The Cryptosporidium Oocyst Wall Protein is a Member of a Multigene Family and has a Homolog in Toxoplasma

Thomas J. Templeton, Cheryl A. Lancto, Vladimir Vigdorovich, Chang Liu, Nicole R. London, Kelly Z. Hadsall, Mitchell S. Abrahamsen

Research output: Contribution to journalArticlepeer-review

66 Scopus citations

Abstract

Coccidian parasites are transmitted via a fecal oocyst stage that is exceptionally resistant to environmental stress and harsh chemical treatments, which allows parasites to stably persist outside a host. Because of its oocyst durability Cryptosporidium parvum is a significant water- and food-borne pathogen of humans, as well as animals of agricultural importance. To date, only one apicomplexan oocyst membrane protein has been identified, Cryptosporidium oocyst wall protein 1 (COWP1). COWP1 has a highly cysteine-rich periodicity due to arrays of two apicomplexan-specific motifs, designated the type I and type II domains. In this study, exhaustive BLAST screening of a complete C. parvum genome sequence database resulted in identification of eight additional genes encoding similar arrays of cysteine-rich type I and/or type II domains. Transcript expression analysis revealed that all COWP genes are abundantly expressed at a time when developing oocysts are observed, roughly 48 to 72 h after inoculation of in vitro cultures. A monoclonal antibody recognizing COWP8 specifically localized to the C. parvum oocyst wall, supporting the hypothesis that multiple COWPs play a role in the oocyst wall structure. BLAST screening of the Toxoplasma gondii genome sequence database resulted in identification of a gene encoding at least one COWP homolog (TgOWP1), and this multiexon sequence information was used to isolate a full-length cDNA. Exhaustive screening of Plasmodium sp. genome sequence databases by using COWP genes as BLAST queries failed to detect similar proteins in Plasmodium. We therefore propose that the COWP family of proteins have a structural role in apicomplexan species that produce durable shed cysts capable of surviving environmental stress.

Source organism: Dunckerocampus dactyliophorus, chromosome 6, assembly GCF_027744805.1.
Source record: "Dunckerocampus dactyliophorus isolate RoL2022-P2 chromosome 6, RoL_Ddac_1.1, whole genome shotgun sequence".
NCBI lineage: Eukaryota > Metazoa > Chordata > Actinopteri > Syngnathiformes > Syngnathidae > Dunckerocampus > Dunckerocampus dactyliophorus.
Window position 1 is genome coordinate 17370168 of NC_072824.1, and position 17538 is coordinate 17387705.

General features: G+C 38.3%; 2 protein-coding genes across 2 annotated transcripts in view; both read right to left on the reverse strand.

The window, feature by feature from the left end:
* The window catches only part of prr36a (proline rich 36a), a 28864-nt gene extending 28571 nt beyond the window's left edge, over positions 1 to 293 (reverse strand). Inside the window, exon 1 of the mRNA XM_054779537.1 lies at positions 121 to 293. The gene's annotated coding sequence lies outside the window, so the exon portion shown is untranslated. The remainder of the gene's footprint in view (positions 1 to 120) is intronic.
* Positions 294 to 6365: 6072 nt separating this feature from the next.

Original languageEnglish (US)
Pages (from-to)980-987
Number of pages8
JournalInfection and immunity
Volume72
Issue number2
DOIs
StatePublished - Feb 2004

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